Is the case for active management stronger in retirement?

A recent study in the U.S. claims it is, but the methodology raises some red flags.

John Rekenthaler 25 September, 2015 | 5:00PM

Note: This article is part of Morningstar's September 2015 The road to retirement special report.

Earlier this week, American Funds released an intriguing paper, Key Steps to Retirement Success: How to Seek Greater Wealth and Downside Resilience. (That makes me feel better about my column's dull titles.) Rather than addressing how active fund management fares in accumulating wealth and then attempting to show how investors can improve their odds by screening for the best candidates, the company studied the very different issue of managing through withdrawals.

In retirement, when most investors are removing assets from a portfolio, avoiding market losses becomes particularly important. A steep decline in portfolio value coupled with investor withdrawals can lead to a death spiral, whereby the fund shrinks so much in size that it can no longer meet future withdrawal requests. (Or perhaps it does survive but in such diminished form that it cannot grow, as any recovery in its net asset value is used to pay the withdrawals.) American Funds argues that active management is best suited to dodge the losses.

The company posits that the top retirement managers will be those who boast the qualities identified in its 2014 paper on accumulation--low expenses and being sponsored by an organization wherein the investment managers tend to own a high amount of their own funds. These are clear benefits that meet with the approval of none other than Vanguard's Jack Bogle. Low costs and high manager ownership are good things.

So, too, is the third attribute added for low downside capture. That name smacks of jargon, but the concept is straightforward and the desirability obvious. Downside capture is measured by comparing a fund's return with that of the index, for months when the market declines. Funds with low downside capture are those that did not "capture" the market's full losses--ideal for a fund that must meet investor withdrawals.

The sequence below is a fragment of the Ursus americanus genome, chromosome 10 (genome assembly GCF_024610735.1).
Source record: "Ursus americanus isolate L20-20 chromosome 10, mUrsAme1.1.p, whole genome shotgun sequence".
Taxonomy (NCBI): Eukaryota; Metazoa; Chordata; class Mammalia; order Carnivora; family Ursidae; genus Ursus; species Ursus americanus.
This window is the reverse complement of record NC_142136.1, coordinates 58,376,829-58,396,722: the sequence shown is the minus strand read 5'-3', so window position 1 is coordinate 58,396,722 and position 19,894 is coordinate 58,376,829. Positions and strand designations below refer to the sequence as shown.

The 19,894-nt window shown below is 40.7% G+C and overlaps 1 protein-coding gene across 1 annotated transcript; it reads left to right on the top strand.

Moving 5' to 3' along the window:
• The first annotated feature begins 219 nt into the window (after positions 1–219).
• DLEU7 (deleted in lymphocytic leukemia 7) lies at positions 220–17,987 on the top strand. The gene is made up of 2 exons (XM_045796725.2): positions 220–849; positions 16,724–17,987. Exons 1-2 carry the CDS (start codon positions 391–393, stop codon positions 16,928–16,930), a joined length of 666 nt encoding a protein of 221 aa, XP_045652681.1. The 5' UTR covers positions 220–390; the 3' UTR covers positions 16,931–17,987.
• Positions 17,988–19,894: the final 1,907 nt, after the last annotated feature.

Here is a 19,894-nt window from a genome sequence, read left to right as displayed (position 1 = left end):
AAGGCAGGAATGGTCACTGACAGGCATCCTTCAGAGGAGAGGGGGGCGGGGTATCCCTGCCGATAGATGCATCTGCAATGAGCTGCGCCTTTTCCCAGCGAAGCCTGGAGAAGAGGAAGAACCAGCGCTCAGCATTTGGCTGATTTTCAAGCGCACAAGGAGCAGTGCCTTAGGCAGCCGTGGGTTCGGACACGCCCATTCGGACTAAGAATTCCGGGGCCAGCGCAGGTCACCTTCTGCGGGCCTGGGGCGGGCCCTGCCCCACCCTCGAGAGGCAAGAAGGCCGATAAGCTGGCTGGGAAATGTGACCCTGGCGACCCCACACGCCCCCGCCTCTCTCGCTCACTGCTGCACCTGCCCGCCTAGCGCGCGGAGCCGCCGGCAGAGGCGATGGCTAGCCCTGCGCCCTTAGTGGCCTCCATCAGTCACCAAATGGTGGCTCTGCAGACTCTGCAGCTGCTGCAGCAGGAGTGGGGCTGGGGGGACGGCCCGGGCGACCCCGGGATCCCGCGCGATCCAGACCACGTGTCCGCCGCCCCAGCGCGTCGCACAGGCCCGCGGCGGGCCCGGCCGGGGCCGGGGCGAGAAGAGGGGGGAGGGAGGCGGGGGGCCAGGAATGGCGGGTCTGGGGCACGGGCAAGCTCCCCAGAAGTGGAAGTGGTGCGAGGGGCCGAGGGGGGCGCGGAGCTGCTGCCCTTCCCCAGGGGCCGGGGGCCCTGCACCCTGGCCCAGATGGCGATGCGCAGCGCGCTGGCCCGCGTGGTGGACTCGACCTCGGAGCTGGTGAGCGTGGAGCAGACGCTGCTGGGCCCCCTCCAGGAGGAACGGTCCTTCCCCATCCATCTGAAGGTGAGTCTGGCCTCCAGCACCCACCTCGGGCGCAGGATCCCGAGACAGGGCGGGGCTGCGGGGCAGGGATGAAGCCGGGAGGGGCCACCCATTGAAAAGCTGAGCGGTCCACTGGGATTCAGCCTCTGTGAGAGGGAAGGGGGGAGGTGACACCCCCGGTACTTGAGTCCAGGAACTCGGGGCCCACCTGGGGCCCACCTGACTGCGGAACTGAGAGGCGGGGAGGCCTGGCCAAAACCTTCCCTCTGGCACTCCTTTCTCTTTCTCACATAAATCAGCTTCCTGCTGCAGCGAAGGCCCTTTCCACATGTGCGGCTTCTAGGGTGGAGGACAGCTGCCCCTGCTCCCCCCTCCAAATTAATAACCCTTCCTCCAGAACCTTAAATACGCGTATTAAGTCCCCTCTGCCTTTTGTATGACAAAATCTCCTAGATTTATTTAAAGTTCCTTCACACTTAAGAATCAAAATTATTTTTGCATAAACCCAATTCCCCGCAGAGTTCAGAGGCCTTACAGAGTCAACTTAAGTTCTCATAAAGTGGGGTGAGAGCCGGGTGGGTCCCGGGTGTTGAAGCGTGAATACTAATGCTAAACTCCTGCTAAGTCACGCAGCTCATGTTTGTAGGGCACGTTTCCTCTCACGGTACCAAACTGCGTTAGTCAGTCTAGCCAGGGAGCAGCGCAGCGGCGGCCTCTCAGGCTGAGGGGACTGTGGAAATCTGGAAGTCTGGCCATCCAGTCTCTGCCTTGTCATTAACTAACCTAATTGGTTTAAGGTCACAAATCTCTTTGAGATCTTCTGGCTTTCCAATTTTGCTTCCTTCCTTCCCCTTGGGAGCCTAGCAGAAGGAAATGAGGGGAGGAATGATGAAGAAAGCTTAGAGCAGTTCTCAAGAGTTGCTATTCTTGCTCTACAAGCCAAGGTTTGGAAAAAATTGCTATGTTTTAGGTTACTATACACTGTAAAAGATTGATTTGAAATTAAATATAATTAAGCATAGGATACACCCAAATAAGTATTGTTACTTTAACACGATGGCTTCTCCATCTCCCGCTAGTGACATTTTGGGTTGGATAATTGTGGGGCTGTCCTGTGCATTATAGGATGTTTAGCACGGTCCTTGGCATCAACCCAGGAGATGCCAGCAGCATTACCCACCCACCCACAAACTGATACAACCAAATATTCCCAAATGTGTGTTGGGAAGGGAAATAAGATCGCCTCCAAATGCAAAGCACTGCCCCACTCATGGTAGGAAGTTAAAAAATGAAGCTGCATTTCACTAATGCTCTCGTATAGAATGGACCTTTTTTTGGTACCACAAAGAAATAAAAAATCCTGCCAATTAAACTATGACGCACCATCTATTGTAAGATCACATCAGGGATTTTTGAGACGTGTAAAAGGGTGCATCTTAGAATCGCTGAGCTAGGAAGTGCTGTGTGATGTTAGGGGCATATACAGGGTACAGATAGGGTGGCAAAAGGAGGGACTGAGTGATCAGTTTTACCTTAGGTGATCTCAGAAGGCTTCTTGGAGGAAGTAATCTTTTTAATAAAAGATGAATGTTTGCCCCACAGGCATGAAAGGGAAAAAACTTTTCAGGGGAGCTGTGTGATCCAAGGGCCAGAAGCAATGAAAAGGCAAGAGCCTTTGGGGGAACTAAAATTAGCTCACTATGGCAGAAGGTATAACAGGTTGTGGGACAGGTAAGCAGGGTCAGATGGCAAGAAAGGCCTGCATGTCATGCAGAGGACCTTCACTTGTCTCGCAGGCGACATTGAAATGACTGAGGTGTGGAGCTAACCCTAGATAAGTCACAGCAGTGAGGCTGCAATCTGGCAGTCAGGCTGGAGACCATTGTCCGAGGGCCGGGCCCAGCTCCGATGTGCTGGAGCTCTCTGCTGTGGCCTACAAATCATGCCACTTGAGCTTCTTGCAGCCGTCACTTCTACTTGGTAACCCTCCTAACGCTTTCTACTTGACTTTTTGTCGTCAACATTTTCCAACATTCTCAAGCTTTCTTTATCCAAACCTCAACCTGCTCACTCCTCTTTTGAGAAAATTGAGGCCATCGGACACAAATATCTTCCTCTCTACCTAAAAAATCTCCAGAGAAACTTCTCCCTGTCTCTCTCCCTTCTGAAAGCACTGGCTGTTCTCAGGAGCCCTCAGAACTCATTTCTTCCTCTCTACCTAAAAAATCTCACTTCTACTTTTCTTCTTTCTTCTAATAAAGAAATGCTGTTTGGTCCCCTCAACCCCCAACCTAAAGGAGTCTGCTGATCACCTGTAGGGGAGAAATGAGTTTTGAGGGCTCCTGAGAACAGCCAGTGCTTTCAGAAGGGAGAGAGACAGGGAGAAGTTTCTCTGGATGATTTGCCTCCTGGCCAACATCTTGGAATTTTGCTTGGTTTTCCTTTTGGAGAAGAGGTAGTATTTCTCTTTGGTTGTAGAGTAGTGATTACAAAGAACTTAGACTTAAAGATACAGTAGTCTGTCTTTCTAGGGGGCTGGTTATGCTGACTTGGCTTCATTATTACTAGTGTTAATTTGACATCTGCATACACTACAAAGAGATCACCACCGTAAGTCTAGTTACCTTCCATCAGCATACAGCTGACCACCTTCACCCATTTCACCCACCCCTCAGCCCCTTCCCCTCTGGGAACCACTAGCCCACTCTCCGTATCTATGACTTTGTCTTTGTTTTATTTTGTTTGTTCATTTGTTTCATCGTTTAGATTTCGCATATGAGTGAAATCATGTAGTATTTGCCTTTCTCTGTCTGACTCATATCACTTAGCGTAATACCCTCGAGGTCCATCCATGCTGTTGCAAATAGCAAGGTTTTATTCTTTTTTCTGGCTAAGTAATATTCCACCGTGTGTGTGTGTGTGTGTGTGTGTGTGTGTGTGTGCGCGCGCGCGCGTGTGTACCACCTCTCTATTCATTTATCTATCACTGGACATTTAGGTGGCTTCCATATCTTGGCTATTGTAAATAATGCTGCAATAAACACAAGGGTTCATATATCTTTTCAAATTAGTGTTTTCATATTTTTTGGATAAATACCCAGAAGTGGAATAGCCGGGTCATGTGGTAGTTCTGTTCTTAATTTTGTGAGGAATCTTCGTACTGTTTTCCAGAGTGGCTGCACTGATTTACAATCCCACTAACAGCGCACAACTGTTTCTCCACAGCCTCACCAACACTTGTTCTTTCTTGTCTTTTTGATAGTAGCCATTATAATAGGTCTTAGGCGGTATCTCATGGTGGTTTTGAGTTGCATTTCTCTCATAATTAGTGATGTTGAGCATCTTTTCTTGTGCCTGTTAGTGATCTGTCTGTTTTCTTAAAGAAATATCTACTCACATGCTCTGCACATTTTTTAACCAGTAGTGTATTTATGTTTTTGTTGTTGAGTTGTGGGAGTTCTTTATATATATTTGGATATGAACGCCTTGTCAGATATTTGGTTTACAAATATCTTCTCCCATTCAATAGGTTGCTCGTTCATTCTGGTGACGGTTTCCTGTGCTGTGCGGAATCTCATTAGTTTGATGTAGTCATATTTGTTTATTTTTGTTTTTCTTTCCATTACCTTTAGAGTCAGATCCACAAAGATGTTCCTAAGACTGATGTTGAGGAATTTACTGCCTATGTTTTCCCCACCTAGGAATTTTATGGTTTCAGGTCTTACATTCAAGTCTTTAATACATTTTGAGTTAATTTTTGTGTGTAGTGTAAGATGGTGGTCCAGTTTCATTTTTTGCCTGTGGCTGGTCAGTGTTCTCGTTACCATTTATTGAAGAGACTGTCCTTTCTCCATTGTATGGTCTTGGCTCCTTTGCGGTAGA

After a few introductory pages, the paper begins in earnest by showing how the three screens improve the quality of actively managed funds. American Funds uses a 4% annual withdrawal rate, increased by 3% per year. Its first test is to compare the results for the unscreened group of all active managers in the United States to the much smaller screened group of funds that met the company's three filters. The paper measures the percentage of funds that beat a 50/50 mix of the relevant two indexes (S&P 500 and MSCI EAFE All Country World ex-USA) over various rolling 10-year periods from 1995 to 2014.

The results are spectacular.

One hundred percent is a figure that rarely fails to attract attention. I did not think it possible that 100% of the screened funds, in 100% of time periods, could have beaten the indexes. And indeed they did not. That figure represents the percentage of times that the pool of screened funds succeeded. That is, the monthly returns for all the screened funds were averaged, so that a single return stream was created. These monthly returns were connected to form the long-term return, which was then compared against that of the index blends.